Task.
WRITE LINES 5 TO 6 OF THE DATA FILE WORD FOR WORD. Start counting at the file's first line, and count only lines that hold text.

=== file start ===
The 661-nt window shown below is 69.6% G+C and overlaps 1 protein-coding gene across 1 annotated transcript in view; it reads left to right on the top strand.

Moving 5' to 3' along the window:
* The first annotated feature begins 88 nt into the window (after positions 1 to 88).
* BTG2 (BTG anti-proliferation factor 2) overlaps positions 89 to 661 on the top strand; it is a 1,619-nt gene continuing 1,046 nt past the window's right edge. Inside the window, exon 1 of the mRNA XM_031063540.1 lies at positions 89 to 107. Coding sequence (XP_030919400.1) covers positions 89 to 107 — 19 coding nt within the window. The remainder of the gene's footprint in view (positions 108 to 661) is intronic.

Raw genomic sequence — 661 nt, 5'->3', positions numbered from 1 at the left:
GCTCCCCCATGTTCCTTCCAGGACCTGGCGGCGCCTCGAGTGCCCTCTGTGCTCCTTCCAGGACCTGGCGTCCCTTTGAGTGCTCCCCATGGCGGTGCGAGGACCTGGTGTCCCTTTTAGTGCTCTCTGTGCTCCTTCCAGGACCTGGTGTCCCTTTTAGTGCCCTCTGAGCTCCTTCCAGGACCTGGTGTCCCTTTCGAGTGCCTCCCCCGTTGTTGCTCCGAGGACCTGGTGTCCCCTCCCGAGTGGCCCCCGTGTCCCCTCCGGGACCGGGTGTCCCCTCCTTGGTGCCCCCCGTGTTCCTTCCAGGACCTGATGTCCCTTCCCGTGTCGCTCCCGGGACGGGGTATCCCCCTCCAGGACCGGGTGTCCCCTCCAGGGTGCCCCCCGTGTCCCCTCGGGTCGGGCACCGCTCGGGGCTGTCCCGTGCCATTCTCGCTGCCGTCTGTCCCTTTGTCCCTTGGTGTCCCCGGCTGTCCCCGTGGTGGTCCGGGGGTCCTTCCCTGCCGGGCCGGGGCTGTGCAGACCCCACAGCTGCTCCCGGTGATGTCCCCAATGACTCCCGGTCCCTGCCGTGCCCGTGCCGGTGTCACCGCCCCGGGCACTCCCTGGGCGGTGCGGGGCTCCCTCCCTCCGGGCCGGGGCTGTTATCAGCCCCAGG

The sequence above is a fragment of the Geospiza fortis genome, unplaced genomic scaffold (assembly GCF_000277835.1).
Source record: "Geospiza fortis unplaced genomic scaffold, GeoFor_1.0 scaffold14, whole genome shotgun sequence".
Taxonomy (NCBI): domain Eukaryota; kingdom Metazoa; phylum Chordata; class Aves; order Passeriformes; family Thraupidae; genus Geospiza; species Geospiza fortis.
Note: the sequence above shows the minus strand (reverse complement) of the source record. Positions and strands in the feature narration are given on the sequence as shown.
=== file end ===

Raw genomic sequence — 661 nt, 5'->3', positions numbered from 1 at the left:
GCTCCCCCATGTTCCTTCCAGGACCTGGCGGCGCCTCGAGTGCCCTCTGTGCTCCTTCCAGGACCTGGCGTCCCTTTGAGTGCTCCCCATGGCGGTGCGAGGACCTGGTGTCCCTTTTAGTGCTCTCTGTGCTCCTTCCAGGACCTGGTGTCCCTTTTAGTGCCCTCTGAGCTCCTTCCAGGACCTGGTGTCCCTTTCGAGTGCCTCCCCCGTTGTTGCTCCGAGGACCTGGTGTCCCCTCCCGAGTGGCCCCCGTGTCCCCTCCGGGACCGGGTGTCCCCTCCTTGGTGCCCCCCGTGTTCCTTCCAGGACCTGATGTCCCTTCCCGTGTCGCTCCCGGGACGGGGTATCCCCCTCCAGGACCGGGTGTCCCCTCCAGGGTGCCCCCCGTGTCCCCTCGGGTCGGGCACCGCTCGGGGCTGTCCCGTGCCATTCTCGCTGCCGTCTGTCCCTTTGTCCCTTGGTGTCCCCGGCTGTCCCCGTGGTGGTCCGGGGGTCCTTCCCTGCCGGGCCGGGGCTGTGCAGACCCCACAGCTGCTCCCGGTGATGTCCCCAATGACTCCCGGTCCCTGCCGTGCCCGTGCCGGTGTCACCGCCCCGGGCACTCCCTGGGCGGTGCGGGGCTCCCTCCCTCCGGGCCGGGGCTGTTATCAGCCCCAGG